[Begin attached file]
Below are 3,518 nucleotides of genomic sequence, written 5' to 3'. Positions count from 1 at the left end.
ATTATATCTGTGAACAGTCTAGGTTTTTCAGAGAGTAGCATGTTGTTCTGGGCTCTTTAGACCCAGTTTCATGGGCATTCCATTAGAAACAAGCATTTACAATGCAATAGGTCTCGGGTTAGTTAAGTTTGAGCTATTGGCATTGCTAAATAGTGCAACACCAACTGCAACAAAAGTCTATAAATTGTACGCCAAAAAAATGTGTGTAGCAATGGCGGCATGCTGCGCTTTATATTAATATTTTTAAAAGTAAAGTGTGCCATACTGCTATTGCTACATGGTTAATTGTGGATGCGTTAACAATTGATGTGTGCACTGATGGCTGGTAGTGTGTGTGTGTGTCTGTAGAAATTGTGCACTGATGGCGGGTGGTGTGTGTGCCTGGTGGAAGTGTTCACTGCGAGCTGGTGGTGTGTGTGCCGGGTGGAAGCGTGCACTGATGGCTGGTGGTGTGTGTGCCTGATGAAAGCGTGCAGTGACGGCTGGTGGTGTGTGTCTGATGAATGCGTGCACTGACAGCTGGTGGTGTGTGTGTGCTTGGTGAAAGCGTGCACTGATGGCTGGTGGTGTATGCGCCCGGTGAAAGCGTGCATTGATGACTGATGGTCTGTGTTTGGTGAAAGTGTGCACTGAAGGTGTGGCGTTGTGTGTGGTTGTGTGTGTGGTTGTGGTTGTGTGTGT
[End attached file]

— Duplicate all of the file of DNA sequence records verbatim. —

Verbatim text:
Below are 3,518 nucleotides of genomic sequence, written 5' to 3'. Positions count from 1 at the left end.
ATTATATCTGTGAACAGTCTAGGTTTTTCAGAGAGTAGCATGTTGTTCTGGGCTCTTTAGACCCAGTTTCATGGGCATTCCATTAGAAACAAGCATTTACAATGCAATAGGTCTCGGGTTAGTTAAGTTTGAGCTATTGGCATTGCTAAATAGTGCAACACCAACTGCAACAAAAGTCTATAAATTGTACGCCAAAAAAATGTGTGTAGCAATGGCGGCATGCTGCGCTTTATATTAATATTTTTAAAAGTAAAGTGTGCCATACTGCTATTGCTACATGGTTAATTGTGGATGCGTTAACAATTGATGTGTGCACTGATGGCTGGTAGTGTGTGTGTGTGTCTGTAGAAATTGTGCACTGATGGCGGGTGGTGTGTGTGCCTGGTGGAAGTGTTCACTGCGAGCTGGTGGTGTGTGTGCCGGGTGGAAGCGTGCACTGATGGCTGGTGGTGTGTGTGCCTGATGAAAGCGTGCAGTGACGGCTGGTGGTGTGTGTCTGATGAATGCGTGCACTGACAGCTGGTGGTGTGTGTGTGCTTGGTGAAAGCGTGCACTGATGGCTGGTGGTGTATGCGCCCGGTGAAAGCGTGCATTGATGACTGATGGTCTGTGTTTGGTGAAAGTGTGCACTGAAGGTGTGGCGTTGTGTGTGGTTGTGTGTGTGGTTGTGGTTGTGTGTGT